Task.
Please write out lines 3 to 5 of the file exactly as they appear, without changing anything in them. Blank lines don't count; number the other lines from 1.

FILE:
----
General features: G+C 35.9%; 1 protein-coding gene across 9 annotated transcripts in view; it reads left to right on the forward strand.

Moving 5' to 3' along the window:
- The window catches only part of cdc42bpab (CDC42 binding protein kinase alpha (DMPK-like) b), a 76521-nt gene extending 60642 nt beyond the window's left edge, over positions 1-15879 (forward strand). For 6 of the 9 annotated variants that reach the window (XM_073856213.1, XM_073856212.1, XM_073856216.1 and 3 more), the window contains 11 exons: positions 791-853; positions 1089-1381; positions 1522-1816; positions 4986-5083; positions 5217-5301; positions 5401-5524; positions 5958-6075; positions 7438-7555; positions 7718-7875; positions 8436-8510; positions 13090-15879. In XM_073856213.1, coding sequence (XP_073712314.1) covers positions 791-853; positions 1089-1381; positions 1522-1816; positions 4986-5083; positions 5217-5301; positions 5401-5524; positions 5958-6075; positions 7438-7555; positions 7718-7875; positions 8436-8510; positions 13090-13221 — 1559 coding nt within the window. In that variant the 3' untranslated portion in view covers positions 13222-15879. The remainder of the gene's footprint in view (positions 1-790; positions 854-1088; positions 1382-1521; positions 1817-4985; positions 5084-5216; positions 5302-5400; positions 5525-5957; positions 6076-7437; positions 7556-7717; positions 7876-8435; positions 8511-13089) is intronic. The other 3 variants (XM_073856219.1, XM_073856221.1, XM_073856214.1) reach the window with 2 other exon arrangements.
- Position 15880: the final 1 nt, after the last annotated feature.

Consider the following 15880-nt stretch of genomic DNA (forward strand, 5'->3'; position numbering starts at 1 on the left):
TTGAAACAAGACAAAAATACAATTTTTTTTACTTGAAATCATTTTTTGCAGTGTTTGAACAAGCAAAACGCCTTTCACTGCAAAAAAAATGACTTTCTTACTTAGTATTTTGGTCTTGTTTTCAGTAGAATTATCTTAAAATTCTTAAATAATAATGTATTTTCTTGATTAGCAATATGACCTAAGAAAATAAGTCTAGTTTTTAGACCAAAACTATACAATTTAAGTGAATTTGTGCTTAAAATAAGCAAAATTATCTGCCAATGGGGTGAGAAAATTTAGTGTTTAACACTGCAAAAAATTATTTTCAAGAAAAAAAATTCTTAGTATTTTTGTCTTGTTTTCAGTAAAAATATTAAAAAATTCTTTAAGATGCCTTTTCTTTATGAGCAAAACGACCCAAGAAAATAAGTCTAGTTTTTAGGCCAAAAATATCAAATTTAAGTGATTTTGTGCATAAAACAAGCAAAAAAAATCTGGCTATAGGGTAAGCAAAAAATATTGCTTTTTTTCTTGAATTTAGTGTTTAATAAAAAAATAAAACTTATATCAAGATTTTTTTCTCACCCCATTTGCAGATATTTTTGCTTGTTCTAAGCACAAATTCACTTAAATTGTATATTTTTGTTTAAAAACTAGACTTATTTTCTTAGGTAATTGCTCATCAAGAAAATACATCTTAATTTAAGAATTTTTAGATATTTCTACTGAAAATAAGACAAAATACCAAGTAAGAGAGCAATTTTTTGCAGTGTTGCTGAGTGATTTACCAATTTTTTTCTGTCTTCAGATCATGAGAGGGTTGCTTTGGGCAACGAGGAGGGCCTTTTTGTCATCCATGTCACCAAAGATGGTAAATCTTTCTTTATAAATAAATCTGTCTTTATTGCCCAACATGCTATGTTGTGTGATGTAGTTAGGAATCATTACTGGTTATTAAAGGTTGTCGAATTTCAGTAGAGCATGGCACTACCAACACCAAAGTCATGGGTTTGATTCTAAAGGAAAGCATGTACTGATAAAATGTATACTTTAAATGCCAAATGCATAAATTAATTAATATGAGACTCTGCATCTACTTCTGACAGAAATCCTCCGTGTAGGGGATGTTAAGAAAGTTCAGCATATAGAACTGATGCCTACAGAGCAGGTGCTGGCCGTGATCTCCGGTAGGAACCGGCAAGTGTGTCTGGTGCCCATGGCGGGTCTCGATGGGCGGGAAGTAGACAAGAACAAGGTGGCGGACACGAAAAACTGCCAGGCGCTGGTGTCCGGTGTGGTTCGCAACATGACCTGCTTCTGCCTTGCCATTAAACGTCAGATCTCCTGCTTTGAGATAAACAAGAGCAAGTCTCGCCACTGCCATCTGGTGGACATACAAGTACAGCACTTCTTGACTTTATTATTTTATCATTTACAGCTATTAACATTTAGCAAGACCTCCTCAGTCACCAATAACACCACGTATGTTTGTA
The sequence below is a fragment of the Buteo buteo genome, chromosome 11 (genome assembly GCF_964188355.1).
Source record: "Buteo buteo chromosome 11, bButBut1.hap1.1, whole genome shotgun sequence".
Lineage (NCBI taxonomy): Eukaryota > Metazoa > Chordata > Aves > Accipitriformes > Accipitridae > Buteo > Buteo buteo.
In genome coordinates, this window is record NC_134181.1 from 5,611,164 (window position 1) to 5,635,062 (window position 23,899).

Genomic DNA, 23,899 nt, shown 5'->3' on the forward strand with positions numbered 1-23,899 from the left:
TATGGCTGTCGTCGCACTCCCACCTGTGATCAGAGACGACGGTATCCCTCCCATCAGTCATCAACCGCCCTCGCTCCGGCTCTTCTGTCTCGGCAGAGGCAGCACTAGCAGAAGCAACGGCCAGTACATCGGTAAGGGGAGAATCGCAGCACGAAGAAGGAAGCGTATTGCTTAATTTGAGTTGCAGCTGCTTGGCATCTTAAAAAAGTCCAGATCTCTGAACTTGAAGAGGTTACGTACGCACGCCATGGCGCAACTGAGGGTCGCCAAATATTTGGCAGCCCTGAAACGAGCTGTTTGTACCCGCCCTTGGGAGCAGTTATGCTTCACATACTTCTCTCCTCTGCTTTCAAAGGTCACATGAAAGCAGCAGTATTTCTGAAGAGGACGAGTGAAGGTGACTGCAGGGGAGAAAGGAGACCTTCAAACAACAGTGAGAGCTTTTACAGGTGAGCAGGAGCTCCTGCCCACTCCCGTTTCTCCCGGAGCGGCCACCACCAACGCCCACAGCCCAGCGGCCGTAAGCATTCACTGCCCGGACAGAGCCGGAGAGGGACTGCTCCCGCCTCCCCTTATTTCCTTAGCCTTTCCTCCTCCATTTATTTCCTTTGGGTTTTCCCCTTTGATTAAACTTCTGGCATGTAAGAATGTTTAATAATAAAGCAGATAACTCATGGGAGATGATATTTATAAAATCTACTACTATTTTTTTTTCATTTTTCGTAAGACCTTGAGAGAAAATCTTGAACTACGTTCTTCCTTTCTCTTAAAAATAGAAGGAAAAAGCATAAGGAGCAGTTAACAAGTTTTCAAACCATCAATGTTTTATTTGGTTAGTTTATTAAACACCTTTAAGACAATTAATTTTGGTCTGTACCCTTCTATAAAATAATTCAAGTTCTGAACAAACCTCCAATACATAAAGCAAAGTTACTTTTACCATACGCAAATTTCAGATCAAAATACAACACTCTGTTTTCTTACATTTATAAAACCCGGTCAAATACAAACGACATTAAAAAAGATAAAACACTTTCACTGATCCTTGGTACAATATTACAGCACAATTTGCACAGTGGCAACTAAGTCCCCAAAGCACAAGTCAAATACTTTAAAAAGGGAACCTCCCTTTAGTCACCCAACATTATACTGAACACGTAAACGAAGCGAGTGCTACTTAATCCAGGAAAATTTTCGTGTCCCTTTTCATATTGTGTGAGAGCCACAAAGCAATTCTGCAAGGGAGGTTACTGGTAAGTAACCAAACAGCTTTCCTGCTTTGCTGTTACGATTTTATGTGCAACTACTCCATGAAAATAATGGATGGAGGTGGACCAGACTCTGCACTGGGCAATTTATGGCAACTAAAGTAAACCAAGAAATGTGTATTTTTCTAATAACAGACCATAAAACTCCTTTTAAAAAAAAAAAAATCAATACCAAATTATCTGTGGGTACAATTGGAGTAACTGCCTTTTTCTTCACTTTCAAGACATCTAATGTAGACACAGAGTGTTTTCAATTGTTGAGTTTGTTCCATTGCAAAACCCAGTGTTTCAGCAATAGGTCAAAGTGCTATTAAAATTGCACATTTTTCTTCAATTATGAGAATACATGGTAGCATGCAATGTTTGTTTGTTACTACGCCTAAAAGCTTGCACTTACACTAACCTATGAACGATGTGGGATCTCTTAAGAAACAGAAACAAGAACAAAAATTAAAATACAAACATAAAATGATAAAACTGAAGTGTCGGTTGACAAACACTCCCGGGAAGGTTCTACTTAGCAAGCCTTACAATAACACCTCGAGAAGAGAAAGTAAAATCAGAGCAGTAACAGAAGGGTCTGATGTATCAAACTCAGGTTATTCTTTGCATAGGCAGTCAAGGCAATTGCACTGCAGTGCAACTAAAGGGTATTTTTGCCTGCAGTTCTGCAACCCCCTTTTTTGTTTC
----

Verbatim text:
- The window catches only part of cdc42bpab (CDC42 binding protein kinase alpha (DMPK-like) b), a 76521-nt gene extending 60642 nt beyond the window's left edge, over positions 1-15879 (forward strand). For 6 of the 9 annotated variants that reach the window (XM_073856213.1, XM_073856212.1, XM_073856216.1 and 3 more), the window contains 11 exons: positions 791-853; positions 1089-1381; positions 1522-1816; positions 4986-5083; positions 5217-5301; positions 5401-5524; positions 5958-6075; positions 7438-7555; positions 7718-7875; positions 8436-8510; positions 13090-15879. In XM_073856213.1, coding sequence (XP_073712314.1) covers positions 791-853; positions 1089-1381; positions 1522-1816; positions 4986-5083; positions 5217-5301; positions 5401-5524; positions 5958-6075; positions 7438-7555; positions 7718-7875; positions 8436-8510; positions 13090-13221 — 1559 coding nt within the window. In that variant the 3' untranslated portion in view covers positions 13222-15879. The remainder of the gene's footprint in view (positions 1-790; positions 854-1088; positions 1382-1521; positions 1817-4985; positions 5084-5216; positions 5302-5400; positions 5525-5957; positions 6076-7437; positions 7556-7717; positions 7876-8435; positions 8511-13089) is intronic. The other 3 variants (XM_073856219.1, XM_073856221.1, XM_073856214.1) reach the window with 2 other exon arrangements.
- Position 15880: the final 1 nt, after the last annotated feature.

Consider the following 15880-nt stretch of genomic DNA (forward strand, 5'->3'; position numbering starts at 1 on the left):